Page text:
Court rules on corruption

February 23, 2007

A contract to provide universities and academic institutions with new telephone switchboards does not, at first glance, seem to offer much scope for corruption.

But such a contract was at the heart of the trial of Nevenka Tudjman, daughter of the first President of Croatia, Franjo Tudjman, which this month concluded in the bizarre verdict that she had illegally performed a legal act.

The case went to court in April 2003. Ms Tudjman, it was alleged, had used her "social position" to get the Science Minister at that time, Ivica Kostovic, to give her associate Igor Knezevic a post in the Science Ministry. He wanted the position so he could be in charge of bids to supply and install the switchboards in academic institutions. The prosecution said Mr Knezevic paid her 1.7 million kuna (£155,000) in kickbacks.

Mr Knezevic, who faced charges of tax evasion and "unlawful appointment", was a key witness against Ms Tudjman.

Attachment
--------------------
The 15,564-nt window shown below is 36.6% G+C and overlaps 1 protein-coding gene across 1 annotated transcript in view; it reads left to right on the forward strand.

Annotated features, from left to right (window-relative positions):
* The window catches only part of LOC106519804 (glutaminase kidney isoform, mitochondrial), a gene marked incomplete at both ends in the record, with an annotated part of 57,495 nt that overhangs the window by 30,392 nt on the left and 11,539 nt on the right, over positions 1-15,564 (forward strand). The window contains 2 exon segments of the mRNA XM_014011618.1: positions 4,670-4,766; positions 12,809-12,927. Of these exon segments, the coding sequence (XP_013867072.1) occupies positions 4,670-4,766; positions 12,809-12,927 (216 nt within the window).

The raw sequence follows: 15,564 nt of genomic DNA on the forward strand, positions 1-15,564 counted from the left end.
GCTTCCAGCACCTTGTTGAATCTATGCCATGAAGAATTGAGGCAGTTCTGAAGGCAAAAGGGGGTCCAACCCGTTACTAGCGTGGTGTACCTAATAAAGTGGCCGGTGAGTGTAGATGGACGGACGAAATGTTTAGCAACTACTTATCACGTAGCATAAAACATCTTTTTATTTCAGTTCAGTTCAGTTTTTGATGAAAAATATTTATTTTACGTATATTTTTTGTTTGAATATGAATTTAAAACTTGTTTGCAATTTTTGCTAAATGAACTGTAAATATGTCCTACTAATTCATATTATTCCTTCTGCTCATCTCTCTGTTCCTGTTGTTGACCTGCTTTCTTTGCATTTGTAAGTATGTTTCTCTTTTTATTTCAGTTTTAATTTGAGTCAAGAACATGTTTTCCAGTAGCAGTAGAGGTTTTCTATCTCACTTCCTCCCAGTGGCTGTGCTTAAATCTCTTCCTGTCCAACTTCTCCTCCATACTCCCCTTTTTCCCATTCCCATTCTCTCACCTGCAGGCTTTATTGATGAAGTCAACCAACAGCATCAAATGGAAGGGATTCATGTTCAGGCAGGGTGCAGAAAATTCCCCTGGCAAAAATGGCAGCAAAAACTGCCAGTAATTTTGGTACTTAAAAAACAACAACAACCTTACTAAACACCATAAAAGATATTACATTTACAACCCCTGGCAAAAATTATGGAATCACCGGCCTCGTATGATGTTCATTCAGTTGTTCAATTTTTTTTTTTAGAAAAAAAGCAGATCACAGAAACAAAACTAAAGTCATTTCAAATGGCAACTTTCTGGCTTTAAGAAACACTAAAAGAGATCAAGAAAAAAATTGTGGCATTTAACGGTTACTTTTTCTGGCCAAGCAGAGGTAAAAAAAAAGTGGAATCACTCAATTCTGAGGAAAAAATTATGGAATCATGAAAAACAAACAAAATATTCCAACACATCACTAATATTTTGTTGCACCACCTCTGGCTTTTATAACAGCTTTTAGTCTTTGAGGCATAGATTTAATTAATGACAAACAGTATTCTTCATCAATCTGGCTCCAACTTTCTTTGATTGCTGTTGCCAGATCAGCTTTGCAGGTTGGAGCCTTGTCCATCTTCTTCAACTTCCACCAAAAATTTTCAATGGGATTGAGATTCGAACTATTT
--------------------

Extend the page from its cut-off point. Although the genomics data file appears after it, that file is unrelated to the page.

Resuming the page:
In November 2004, Ms Tudjman was acquitted; the Zagreb county court decided that her actions constituted an "act of unauthorised consulting", which is not a crime. Mr Knezevic, who pleaded guilty, received a two-year suspended prison sentence.

However, the Office for the Prevention of Corruption and Organised Crime (USKOK) appealed against Ms Tudjman's acquittal, and in July 2005 the Supreme Court ordered a retrial.

This month, the court ruled that Ms Tudjman interceded "unlawfully" to get Mr Knezevic the job, but that the business projects involved were legal. It ruled that she had committed a minor offence that carried a maximum prison sentence of three years. Under Croatia's statute of limitations, the term for prosecution of this offence ran out in February 2005. She was accordingly acquitted.

But the prosecutor, Ksenija Pavic, said that the verdict made it clear that a crime had been committed and that the USKOK would again appeal.

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